désolée, en anglais
Spirituality and the Highly Gifted Adolescent
by Stephanie S. Tolan
Writing about spirituality and highly gifted adolescents is a daunting task. It has often been said that individuals at the high end of the intellectual continuum vary from each other more than any other group, regardless of age. Extreme variation is true for abilities, passions, personality, temperament, social/emotional issues and life experience. It may be especially true about spirituality, which partakes of all those other differences and is so fundamentally personal. There is no way to produce a handy map or a set of predictors to mark the trail through the thickets of adolescence. The best I can do is offer a few principles and share a few stories.
Let me begin by distinguishing between the terms spirituality and religion as I will use them here. Religion is an organized belief system promulgated and sustained by a human institution, ethnic group, tribe or culture. Religions include rituals, practices, rules for behavior and usually a class of individuals (priests, ministers, gurus) whose job is to maintain the structure, to teach, counsel and mediate between the individual believer and the religion's god or gods or first principles. Spirituality, on the other hand, is an individual's experience of and relationship with a fundamental, nonmaterial aspect of the universe that may be referred to in many ways -- God, Goddess, Great Spirit, Higher Power, Universal Mind, the Force, Mystery, the Transcendent. It is the way the individual finds meaning, the way the individual relates to "life, the universe and everything." Religion is a group activity, spirituality is a personal reality. Though the subjects are closely related -- religions originating as a way of meeting humanity's possibly innate need for spirituality -- they are not interchangeable and not always linked. A person may have religion without spirituality or spirituality without religion.
Herbert Benson, medical doctor and author of Timeless Healing: The Power and Biology of Belief (1996), suggests that we are biologically programmed to believe in the divine, in something or someone greater than ourselves. If so, it would seem that in the last several hundred years, the majority of scientists and intellectuals have managed to overcome biology. In much of academe and in the intellectual hierarchy of western civilization, materialism (with its tacit assumption that anything that is real can be observed, measured, counted and replicated) has ruled, leading many to assume that God exists only in man's imagination.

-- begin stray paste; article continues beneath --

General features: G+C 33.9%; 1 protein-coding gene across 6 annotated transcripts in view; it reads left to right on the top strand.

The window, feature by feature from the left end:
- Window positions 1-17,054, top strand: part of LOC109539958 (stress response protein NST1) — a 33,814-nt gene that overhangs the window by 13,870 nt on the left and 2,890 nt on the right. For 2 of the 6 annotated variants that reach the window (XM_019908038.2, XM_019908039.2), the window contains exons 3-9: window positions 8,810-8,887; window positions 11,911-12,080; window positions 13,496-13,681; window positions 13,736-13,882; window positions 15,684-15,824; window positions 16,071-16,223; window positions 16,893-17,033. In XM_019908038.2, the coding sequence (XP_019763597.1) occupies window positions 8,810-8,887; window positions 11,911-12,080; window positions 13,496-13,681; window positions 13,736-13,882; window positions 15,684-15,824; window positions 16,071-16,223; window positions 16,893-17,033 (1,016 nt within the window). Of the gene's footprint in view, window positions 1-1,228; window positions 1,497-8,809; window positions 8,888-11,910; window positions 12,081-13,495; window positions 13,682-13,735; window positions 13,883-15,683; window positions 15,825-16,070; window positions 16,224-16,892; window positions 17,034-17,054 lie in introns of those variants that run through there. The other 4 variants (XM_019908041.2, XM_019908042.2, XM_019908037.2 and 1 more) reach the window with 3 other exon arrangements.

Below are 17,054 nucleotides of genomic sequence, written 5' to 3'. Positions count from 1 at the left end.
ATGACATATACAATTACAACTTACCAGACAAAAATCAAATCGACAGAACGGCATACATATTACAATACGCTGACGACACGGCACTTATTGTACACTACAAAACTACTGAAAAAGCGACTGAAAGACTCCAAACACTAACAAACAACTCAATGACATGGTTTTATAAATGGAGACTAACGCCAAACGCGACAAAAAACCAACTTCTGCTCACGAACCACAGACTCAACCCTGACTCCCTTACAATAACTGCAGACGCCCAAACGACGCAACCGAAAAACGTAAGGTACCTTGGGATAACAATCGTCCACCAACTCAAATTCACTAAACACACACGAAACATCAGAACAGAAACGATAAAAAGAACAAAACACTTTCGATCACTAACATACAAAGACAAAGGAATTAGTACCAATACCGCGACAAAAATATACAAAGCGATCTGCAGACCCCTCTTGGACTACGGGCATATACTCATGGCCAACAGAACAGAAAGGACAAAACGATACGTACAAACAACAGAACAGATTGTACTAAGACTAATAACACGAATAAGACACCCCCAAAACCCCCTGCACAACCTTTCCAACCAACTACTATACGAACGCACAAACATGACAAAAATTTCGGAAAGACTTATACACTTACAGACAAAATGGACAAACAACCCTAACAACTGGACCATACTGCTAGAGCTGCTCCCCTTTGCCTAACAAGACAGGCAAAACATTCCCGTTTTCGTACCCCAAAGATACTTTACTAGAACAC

Focus on the material in modern science has been so relentless that some have suggested that science has become a religion in itself, complete with dogma, a hierarchy of sustainers and mediators very like priests, a community of believers, and an all-encompassing deity -- reason. Though there are many individual scientists who are able to balance their pursuit of scientific inquiry with a religious or spiritual commitment in their personal lives, the ongoing sense of warfare between science and religion is testament to the gulf between them.
Into a culture split by the disagreement between those who believe in spirit (in whatever guise) and those who do not, come gifted children with their early interest in the big questions and their constantly questing, intense and active minds. Though relatively little has been written about the spirituality of children, the idea that gifted and especially highly and profoundly gifted children ask what are essentially spiritual questions unusually early in life, has appeared in innumerable books and articles. (For instance, Hollingworth , Webb, Meckstroth & Tolan , Morelock , Lovecky .) Some of their questions: How did the universe start? Who is God? What is life? Why are people here? Why am I here? What happens after we die?
How they form answers to those questions, a process that involves both their unusual cognitive processing and their often intense emotional sensitivity, has always depended to a large extent both on the models provided by parents and other significant adults in their lives and by their own life experience. Children from religious families are most likely to be given the traditional answers of their particular religion; children from agnostic or atheistic families may be given the parents' own thoughts (or doubts) about the questions, along with the moral/ethical guidelines of their culture, or the questions may be dismissed as unanswerable, so that the children are left to come up with answers on their own.
In any case it is likely that the children both weigh and measure with great care the answers they are given or develop on their own, and that they then judge the effects of those answers on the events of their own lives or on what they observe about the world in general. For many or most highly gifted children the questions are deeply, personally important. And home may not be the only place the questions are raised. As many parents discover, sometimes to their chagrin, the highly gifted child's asynchrony is just as evident in religious training as in school. These are not children for whom pat, glib or simplistic answers (no matter how old or how authoritatively offered) will suffice.
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